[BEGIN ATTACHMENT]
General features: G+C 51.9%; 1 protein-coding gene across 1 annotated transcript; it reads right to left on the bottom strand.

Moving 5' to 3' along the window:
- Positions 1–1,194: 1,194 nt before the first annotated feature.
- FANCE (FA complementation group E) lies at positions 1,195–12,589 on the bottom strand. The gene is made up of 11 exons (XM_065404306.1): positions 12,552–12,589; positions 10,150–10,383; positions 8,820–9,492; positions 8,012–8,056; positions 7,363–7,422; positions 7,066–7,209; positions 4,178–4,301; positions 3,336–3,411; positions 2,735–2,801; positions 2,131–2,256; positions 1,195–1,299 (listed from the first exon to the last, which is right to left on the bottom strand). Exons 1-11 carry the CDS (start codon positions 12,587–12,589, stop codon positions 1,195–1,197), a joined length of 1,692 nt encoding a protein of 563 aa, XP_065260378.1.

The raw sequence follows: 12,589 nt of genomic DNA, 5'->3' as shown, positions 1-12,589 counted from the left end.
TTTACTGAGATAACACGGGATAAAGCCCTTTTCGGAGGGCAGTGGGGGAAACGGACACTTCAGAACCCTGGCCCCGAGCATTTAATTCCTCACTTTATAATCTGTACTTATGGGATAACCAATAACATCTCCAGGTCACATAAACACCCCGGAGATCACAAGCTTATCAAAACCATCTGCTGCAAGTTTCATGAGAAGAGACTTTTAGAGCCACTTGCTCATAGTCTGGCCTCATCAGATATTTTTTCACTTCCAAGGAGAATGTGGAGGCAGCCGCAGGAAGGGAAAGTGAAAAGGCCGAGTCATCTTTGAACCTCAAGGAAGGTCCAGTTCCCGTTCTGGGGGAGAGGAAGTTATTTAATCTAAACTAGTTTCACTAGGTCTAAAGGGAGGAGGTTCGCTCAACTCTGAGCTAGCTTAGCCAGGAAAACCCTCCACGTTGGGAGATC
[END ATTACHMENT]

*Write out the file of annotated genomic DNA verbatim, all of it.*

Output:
General features: G+C 51.9%; 1 protein-coding gene across 1 annotated transcript; it reads right to left on the bottom strand.

Moving 5' to 3' along the window:
- Positions 1–1,194: 1,194 nt before the first annotated feature.
- FANCE (FA complementation group E) lies at positions 1,195–12,589 on the bottom strand. The gene is made up of 11 exons (XM_065404306.1): positions 12,552–12,589; positions 10,150–10,383; positions 8,820–9,492; positions 8,012–8,056; positions 7,363–7,422; positions 7,066–7,209; positions 4,178–4,301; positions 3,336–3,411; positions 2,735–2,801; positions 2,131–2,256; positions 1,195–1,299 (listed from the first exon to the last, which is right to left on the bottom strand). Exons 1-11 carry the CDS (start codon positions 12,587–12,589, stop codon positions 1,195–1,197), a joined length of 1,692 nt encoding a protein of 563 aa, XP_065260378.1.

The raw sequence follows: 12,589 nt of genomic DNA, 5'->3' as shown, positions 1-12,589 counted from the left end.
TTTACTGAGATAACACGGGATAAAGCCCTTTTCGGAGGGCAGTGGGGGAAACGGACACTTCAGAACCCTGGCCCCGAGCATTTAATTCCTCACTTTATAATCTGTACTTATGGGATAACCAATAACATCTCCAGGTCACATAAACACCCCGGAGATCACAAGCTTATCAAAACCATCTGCTGCAAGTTTCATGAGAAGAGACTTTTAGAGCCACTTGCTCATAGTCTGGCCTCATCAGATATTTTTTCACTTCCAAGGAGAATGTGGAGGCAGCCGCAGGAAGGGAAAGTGAAAAGGCCGAGTCATCTTTGAACCTCAAGGAAGGTCCAGTTCCCGTTCTGGGGGAGAGGAAGTTATTTAATCTAAACTAGTTTCACTAGGTCTAAAGGGAGGAGGTTCGCTCAACTCTGAGCTAGCTTAGCCAGGAAAACCCTCCACGTTGGGAGATC